It causes us to define cultural and racial differences that allow us, when we are more powerful. Heidegger suggests that the ultimate purpose of all this manipulation of life is simply 'the will to will' - self-assertion for the sake of more power. We are gripped by the compulsion to control things without realising that man is being controlled, at least in the way of thinking. Technology, however, can be a means to improve the living standard; it strengthens the power to control nature; and it is taken even as a way to freedom. But as Heidegger indicates, as man behaves according to the way which modern technology reveals, he blocks other possible ways of existence. So we consume never-ending quantities of entertainment and information and interact with representations of reality rather than reality itself. As for post-modern society, as the result of advance technology, Jameson (1990) claims that postmodern culture turns out to be high culture and mass culture, while exhibiting a "new depthlessness" that resists interpretation; involves imitation and not parody; reduces history to historicity, to a stereotyped and cliched set of images. "In the weaker productions of postmodernism the aesthetic embodiment of such processes often tends to slip back more comfortably into a mere thematic representation of content-into narratives which are about the processes of reproduction and include movie cameras, video, tape recorders, the whole technology of the production and reproduction of the simulacrum" (Jameson, 1990) Like Jameson, In Baudrillard's version of postmodernity, there is hardly any space for opposition or resistance because of the supreme hegemony of the controlling system: "Everywhere, always, the system is too strong: hegemonic" (Baudrillard, 1988, 163) Baudrillard is merely pointing out the various ways that consumer society and the simulacrum have won in their colonization of all "reality." Baudrillard points out that the loss of history, television, film, and the internet separate us from the real even as they seek to reproduce it more fully or faithfully. ...read more.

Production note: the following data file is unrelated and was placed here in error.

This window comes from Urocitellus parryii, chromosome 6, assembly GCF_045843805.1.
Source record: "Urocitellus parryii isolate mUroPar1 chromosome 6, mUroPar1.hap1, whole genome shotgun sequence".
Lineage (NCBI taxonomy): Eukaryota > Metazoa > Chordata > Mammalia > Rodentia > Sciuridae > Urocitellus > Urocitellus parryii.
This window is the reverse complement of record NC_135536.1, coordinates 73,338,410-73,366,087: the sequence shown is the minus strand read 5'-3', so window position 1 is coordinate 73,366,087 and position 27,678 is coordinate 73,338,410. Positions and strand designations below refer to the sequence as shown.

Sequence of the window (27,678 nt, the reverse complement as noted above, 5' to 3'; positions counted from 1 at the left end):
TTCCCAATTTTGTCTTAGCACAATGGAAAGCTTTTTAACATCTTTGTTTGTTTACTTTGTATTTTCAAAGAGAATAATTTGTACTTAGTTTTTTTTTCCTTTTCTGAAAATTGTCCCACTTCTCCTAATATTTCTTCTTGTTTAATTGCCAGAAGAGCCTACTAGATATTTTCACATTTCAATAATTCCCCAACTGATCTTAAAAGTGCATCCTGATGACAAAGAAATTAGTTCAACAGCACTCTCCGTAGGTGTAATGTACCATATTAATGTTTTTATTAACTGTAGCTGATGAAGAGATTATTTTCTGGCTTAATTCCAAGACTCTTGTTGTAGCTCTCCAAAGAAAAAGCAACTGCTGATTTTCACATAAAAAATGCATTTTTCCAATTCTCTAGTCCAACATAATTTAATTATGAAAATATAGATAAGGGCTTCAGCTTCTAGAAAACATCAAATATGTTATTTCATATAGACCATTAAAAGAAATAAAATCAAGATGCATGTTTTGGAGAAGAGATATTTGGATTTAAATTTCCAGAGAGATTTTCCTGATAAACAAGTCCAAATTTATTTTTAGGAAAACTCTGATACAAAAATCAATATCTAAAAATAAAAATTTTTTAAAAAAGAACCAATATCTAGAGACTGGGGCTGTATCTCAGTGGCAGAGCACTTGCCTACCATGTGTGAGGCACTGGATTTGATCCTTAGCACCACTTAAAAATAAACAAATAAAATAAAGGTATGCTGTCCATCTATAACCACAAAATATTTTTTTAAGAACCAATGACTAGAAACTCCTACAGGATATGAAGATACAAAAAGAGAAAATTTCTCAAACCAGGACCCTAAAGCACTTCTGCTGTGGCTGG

Conclusion

It contains both the danger and the saving power. If we allow it to transcend the limits of the body, we will also allow it to remove, forget, or separate us from our moods, our cultural location and belongingness, our finitude and vulnerability, our animality that helps comprise our linguistic and cultural identities, and also the meaning we give our lives http://www.utpjournals.com/jour.ihtml?lp=simile/issue9/PetersX4.html Conclusion There is a sense in which, for Heidegger, technology is the supreme danger to man. The essence of technology, in the Heideggerian sense, is the supreme danger because it prevents us from having a proper understanding of our own being. The essence of technology, in the sense of the understanding of being which makes it possible, is such as to exclude other ways of understanding being, for instance, those involved in creating and engaging with works of art. It is not just understanding being, but understanding being in manifold ways which makes us human. As such, the real danger of technology for Heidegger was the process by which the machines begin to alter our existence. since he rejects technical regression while leaving no room for a modern alternative, it is difficult to see in what that relation would consist beyond a mere change of attitude. Surely these ambiguities indicate problems in his approach Technology is not neutral. The tools we use shape our way of life in modern societies where technique has become all pervasive. In this situation, means and ends cannot be separated. How we do things determines who and what we are. Technological development transforms what it is to be human. No doubt Heidegger is right to claim that modern technology is immensely more destructive than any other. No one can deny that our society is immersed in technology, therefore we must try to understand technology and our relation to it or else we become ignorant captives of it, blind to the bondage that defines our daily activities. Technology is more than just our use of gadgets and tools to make common tasks easier, it is an understanding of the world as being apprehendable. ...read more.